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In the application I'm building, I have a concept of a User.

In the app, users have profile pages.

These are pretty simple. They are basically just like /profile?id=3 or whatever, where 3 is the user id of the user whose profile I want to see.

Does it make sense to add a url_for_profile method to the User model, or should I make a view for user profile URLs or do something else entirely?

There are a bunch of different approaches that would all work, but I'm curious as to what is considered best practice here.

Thanks for the advice!

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Its not really clear what you are asking. –  Dan Apr 5 '09 at 9:39

3 Answers 3

It depends on what layer is deciding what the urls are.

If the urls are defined by a model layer for some reason (client-server app that needs to reference the website occasionally), then the model objects should have methods for retrieving the profile url.

If the urls are purely a concept of the presentation layer (website where model is just serving up the user data itself), then it's a decision to be made by the controller layer. If this is the case, it might make sense to create a UrlFactory or something of the sorts where you can feed it a user id and it will generate the corresponding profile url.

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url_for_profile is also recommended because tomorrow if you want to cache the profile and when the number of users grow enormously high then you might need to cluster your application and that time this method can be useful.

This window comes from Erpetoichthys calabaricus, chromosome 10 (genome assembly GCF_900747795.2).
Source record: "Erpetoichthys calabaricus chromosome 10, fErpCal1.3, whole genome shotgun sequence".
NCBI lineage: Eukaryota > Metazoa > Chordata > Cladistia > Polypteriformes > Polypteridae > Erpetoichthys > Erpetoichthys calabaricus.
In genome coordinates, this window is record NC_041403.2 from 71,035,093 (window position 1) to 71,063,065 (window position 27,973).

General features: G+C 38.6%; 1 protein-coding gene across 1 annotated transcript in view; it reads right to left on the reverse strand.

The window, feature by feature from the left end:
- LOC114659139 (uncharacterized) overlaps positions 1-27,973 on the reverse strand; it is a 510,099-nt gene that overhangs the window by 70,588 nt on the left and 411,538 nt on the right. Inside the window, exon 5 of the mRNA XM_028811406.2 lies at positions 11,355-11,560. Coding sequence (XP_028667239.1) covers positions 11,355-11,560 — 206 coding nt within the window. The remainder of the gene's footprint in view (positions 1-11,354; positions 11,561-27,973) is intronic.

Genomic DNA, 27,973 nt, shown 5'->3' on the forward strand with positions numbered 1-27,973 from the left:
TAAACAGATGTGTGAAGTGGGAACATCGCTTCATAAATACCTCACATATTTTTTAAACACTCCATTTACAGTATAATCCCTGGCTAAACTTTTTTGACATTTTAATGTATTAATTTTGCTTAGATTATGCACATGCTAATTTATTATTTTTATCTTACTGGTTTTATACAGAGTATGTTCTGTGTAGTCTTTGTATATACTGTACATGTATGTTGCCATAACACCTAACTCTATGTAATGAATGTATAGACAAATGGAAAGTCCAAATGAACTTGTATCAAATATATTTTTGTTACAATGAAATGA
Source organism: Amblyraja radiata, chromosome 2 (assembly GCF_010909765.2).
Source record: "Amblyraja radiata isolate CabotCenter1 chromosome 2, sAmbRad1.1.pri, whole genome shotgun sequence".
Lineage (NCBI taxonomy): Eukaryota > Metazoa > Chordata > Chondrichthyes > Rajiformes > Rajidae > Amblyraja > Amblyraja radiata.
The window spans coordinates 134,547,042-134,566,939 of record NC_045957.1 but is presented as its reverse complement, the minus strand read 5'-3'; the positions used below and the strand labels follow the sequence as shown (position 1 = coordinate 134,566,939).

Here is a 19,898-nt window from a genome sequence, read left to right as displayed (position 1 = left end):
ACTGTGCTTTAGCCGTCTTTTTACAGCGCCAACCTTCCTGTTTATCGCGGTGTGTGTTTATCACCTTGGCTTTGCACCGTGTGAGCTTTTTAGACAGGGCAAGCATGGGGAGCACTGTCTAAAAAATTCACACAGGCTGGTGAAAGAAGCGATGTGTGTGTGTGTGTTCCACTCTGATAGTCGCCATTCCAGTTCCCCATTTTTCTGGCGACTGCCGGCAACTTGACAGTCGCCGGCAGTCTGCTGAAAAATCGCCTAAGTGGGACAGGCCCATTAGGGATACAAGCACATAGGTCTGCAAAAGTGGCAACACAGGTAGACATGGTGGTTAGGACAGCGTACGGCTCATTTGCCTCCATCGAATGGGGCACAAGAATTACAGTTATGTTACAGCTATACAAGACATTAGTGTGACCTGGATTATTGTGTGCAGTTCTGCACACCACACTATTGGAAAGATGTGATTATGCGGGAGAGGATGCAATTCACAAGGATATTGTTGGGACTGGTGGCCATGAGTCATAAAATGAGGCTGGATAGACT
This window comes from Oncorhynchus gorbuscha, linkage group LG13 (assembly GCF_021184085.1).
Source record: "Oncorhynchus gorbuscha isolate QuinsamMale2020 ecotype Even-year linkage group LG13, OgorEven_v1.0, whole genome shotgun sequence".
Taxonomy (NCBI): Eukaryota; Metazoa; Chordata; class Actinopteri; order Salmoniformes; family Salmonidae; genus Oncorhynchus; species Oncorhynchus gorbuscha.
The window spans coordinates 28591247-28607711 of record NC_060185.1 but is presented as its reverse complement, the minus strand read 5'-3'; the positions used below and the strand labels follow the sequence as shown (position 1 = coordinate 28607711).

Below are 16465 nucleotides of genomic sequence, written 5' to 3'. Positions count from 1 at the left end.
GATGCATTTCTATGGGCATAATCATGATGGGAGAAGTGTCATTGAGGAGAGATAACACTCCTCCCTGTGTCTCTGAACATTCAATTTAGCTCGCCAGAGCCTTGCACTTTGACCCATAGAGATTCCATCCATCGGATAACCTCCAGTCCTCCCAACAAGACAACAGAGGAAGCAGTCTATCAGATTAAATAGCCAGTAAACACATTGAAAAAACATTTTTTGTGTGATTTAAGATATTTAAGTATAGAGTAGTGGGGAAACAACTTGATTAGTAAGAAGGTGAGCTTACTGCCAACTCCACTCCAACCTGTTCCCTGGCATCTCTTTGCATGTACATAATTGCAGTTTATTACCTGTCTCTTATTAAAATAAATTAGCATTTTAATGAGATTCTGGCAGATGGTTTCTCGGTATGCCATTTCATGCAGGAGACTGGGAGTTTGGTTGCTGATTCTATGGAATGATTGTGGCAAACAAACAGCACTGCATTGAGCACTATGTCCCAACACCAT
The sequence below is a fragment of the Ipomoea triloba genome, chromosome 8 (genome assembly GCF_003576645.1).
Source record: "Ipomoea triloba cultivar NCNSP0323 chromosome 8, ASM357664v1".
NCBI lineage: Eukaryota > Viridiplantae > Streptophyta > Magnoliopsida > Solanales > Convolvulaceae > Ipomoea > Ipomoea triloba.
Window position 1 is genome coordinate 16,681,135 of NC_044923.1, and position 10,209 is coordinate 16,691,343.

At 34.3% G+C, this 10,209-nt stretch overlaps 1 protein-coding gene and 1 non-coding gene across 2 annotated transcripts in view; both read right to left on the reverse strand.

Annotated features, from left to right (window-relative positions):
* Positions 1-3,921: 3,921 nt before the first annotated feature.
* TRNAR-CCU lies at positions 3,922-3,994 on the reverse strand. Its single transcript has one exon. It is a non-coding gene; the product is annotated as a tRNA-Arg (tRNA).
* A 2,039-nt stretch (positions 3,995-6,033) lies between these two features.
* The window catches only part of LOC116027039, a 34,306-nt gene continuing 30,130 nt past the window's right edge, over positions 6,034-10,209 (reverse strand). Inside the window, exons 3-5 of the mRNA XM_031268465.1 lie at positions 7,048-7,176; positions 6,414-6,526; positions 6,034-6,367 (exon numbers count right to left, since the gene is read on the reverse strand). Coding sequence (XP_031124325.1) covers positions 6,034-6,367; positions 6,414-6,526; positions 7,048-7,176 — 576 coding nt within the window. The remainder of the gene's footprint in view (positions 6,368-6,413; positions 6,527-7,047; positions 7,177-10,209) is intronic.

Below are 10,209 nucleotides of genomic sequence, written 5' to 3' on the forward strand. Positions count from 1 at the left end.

Although you may create a different view, but addressing urls implicitly can create problems on longer run, as project and database grows, it becomes too difficult to understand and manage what is going where. So even if you are creating a new view, you still should have url_for_profile, which can be used for clustering. If you notice, every link of microsoft has this format... go.microsoft.com/linkID=XXXXXXX ,

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I can't see anything in your requirement that says a User needs to know what a URL is. If you implement this method, you are implying you may end up with things like Order.url_for_order or Cart.url_for_cart. If you then wanted to change the way URLs were specified, you'd have to change all the classes. It would be preferable to have all objects in your system have an ID and a View helper class which has a method such as: URLHelper.url_for_object(myobject)

What you absolutely need to do is isolate objects in your model from the plumbing of how they are located and leave the locating up to the web framework you are using. A general best practise is that every class specifies an ID and a handler in your web infrastructure depends upon the class it renders. It retrieves the class by an ID passed to it.

So you see the dependency is one way. The View class depends upon the underlying model, but the model does not depend upon how it located. If you subsequently want caching of objects, you can implement this at the view layer, again the underlying object has no knowledge or dependency on whether it is being cached.

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